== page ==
U.S. Intellectual History Blog

Reading and Reflecting on Election Day, 2016

I find myself unsure of what to write about on this day, only a few days after the surprising victory of Donald Trump over Hillary Clinton in the 2016 election. At this point, I have read far too many essays debating what went wrong for Clinton, why Trump won, and what the Republican nominee’s victory means for the future. On these, and other 2016 campaign questions, I have some thoughts—but no easy answers. Frankly, anyone who exudes confidence about his or her own prescription about what to do next, or how the Democrats could have (and, perhaps, should have) beaten Trump, should at the very least acknowledge that history has disrupted many similar “sure ideas” time and time again.

Instead I wish to think out loud a bit about books. As an intellectual historian, time and again I find myself looking back to books from the past and how they provide a map, as it were, to another country. Those books cannot provide a direct map for the present. History never can. But what history—and well-written books filled with ideas, passion, and energy—can do is to help us think through the present. In that sense, I wish to offer a few books that have come to mind in recent days as attempts to think about the history of how we got to Donald Trump as president of the United States.

Tony Judt’s writings near the end of his life on social democracy and the West should be read to understand this present moment. Judt, a European historian whose works on France in the nineteenth century and post-World War II Europe are essential readings for understanding the present, dared to ask out loud serious questions about the fate of social democracy in Western Europe and the United States. His book Ill Fares the Land, released the same year as his death in 2010, gets as some of the major questions that have animated American, and European, politics in the last decade. Understanding why so many Americans felt that going with Trump was not the catastrophic break with the past, as most political commentators termed the possibility of his victory in the months leading up to now, means reflecting on how basic questions of democracy, capitalism, and citizenship have changed in the last forty years.  It is too bad we could not get the thoughts of Judt on events such as Brexit, the Greek economic crisis, or the rise of Donald Trump, but his writings in books such as Ill Fares the Land show that Judt was already considering the deeper questions of modern life that still dominate modern political and intellectual thought.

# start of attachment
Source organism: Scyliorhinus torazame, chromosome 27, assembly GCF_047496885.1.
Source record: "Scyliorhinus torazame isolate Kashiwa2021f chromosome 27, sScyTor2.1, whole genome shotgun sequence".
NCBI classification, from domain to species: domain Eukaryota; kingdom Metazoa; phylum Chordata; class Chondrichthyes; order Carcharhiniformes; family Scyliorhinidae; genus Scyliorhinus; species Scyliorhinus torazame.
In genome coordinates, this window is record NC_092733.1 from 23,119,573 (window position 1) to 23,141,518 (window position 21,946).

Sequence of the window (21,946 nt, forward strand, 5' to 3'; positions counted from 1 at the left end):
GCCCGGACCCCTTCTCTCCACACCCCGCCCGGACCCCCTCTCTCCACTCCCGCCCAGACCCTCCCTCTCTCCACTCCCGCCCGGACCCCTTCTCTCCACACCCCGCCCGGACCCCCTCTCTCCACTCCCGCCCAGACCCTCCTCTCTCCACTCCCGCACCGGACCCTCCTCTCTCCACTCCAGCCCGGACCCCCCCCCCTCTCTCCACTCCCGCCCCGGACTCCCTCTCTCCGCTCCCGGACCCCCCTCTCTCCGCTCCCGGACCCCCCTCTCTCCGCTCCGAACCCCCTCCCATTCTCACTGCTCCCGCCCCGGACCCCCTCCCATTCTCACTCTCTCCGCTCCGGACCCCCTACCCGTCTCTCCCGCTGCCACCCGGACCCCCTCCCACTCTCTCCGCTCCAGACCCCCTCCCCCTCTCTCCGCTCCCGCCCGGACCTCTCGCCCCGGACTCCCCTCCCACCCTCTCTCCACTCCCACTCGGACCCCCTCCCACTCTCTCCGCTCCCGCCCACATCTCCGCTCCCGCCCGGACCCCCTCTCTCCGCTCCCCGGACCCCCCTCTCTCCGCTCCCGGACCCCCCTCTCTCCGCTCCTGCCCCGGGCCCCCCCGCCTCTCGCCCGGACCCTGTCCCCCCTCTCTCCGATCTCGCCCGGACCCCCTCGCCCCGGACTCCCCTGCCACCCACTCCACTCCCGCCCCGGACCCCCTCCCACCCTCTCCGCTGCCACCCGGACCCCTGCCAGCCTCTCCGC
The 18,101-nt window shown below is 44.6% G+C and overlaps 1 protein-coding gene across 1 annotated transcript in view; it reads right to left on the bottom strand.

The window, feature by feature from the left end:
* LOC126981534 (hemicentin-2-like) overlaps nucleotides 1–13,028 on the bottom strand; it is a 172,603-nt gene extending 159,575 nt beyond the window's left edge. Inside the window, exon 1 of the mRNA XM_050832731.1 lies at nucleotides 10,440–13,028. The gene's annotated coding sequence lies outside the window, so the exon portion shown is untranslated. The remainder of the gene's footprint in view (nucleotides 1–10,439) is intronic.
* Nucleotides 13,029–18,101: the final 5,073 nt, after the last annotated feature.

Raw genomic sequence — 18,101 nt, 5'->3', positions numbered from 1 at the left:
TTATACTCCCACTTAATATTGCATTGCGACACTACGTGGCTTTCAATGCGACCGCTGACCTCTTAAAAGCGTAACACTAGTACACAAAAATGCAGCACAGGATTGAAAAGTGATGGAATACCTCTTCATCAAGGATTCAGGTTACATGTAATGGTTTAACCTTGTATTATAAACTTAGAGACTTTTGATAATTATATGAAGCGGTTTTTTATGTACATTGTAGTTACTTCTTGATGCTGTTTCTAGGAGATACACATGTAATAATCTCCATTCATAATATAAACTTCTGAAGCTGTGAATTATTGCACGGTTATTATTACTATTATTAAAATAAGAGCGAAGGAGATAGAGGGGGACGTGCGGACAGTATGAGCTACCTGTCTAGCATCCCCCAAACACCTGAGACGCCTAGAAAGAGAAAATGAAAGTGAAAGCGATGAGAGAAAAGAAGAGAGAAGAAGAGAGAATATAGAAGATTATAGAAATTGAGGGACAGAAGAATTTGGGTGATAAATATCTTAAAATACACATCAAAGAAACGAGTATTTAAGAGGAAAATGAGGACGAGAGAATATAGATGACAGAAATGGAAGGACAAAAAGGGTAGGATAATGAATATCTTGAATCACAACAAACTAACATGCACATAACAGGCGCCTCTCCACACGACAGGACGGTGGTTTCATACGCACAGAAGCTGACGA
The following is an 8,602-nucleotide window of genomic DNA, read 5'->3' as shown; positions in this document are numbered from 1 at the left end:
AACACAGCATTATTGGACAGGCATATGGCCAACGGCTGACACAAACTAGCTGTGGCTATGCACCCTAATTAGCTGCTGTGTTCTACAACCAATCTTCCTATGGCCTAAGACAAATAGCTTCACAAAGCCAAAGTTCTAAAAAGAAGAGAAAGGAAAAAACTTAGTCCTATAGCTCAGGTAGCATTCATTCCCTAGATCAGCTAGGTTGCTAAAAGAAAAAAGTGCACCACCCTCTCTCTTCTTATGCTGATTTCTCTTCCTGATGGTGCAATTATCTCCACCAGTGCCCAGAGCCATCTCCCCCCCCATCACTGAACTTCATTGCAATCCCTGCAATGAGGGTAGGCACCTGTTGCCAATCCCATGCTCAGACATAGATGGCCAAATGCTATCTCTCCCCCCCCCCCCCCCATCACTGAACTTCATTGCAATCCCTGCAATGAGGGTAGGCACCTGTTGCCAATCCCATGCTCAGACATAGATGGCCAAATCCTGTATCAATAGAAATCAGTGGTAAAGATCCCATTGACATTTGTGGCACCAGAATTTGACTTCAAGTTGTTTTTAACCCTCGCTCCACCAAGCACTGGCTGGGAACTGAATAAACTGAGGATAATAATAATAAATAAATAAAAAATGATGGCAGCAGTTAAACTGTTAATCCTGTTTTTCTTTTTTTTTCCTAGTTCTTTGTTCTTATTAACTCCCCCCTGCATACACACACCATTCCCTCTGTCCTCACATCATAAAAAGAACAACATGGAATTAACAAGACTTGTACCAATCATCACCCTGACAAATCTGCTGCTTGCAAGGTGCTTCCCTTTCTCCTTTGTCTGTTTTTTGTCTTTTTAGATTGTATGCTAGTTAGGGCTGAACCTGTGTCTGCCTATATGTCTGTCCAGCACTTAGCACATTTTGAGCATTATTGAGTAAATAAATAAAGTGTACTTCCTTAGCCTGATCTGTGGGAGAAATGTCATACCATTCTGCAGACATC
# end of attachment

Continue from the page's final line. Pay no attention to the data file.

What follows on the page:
George Packer’s The Unwinding: An Inner History of the New America also provides some intellectual fodder for our current crisis. Much digital ink has already been spilled about the plight of white, working class Americans. Packer’s book is a nuanced look at this, and other, groups of Americans struggling to adjust to modern life since the 1970s. I went back to my copy a few days ago, after I had grown tired of yet another argument online about which groups delivered the election for Trump (or, to put it another way, failed to deliver it for Clinton). Books like this—or J.D. Vance’s Hillbilly Elegy, Eugene Robinson’s Disintegration, or the works of Susan Faludi—all in their own way get at the cultural and political impact of the last forty years of American history, that “age of fracture” with which we’re all familiar. In other words, it would be foolish to focus on just one group of Americans to attempt to understand how we got here. Intellectual historians looking back on our era will conclude (in my humble estimation) that we’re a nation of “bubbles”—all siloed off from one another due to politics, class, race, gender, sexual orientation, and so on.

Of course, that assumes that we were actually one nation before, and are only now experiencing problems of disparate outlooks on national problems. America has always had division, dissent, and debate. And, if we’re honest with ourselves, the idea of certain groups of Americans being ignored in the political arena is not new either. What makes our era unique is the combination of factors that have made the nation so polarized.